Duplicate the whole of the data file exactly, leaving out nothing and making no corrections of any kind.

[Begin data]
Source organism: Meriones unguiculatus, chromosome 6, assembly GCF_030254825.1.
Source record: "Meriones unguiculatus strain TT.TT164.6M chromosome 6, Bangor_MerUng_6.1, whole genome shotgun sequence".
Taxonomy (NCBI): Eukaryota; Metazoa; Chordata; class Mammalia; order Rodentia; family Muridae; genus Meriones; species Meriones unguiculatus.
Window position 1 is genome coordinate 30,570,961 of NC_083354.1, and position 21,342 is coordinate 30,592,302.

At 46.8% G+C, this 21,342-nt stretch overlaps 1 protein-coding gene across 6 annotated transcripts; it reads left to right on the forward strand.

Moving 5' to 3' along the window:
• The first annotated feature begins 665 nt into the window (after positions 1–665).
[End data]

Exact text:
Source organism: Meriones unguiculatus, chromosome 6, assembly GCF_030254825.1.
Source record: "Meriones unguiculatus strain TT.TT164.6M chromosome 6, Bangor_MerUng_6.1, whole genome shotgun sequence".
Taxonomy (NCBI): Eukaryota; Metazoa; Chordata; class Mammalia; order Rodentia; family Muridae; genus Meriones; species Meriones unguiculatus.
Window position 1 is genome coordinate 30,570,961 of NC_083354.1, and position 21,342 is coordinate 30,592,302.

At 46.8% G+C, this 21,342-nt stretch overlaps 1 protein-coding gene across 6 annotated transcripts; it reads left to right on the forward strand.

Moving 5' to 3' along the window:
• The first annotated feature begins 665 nt into the window (after positions 1–665).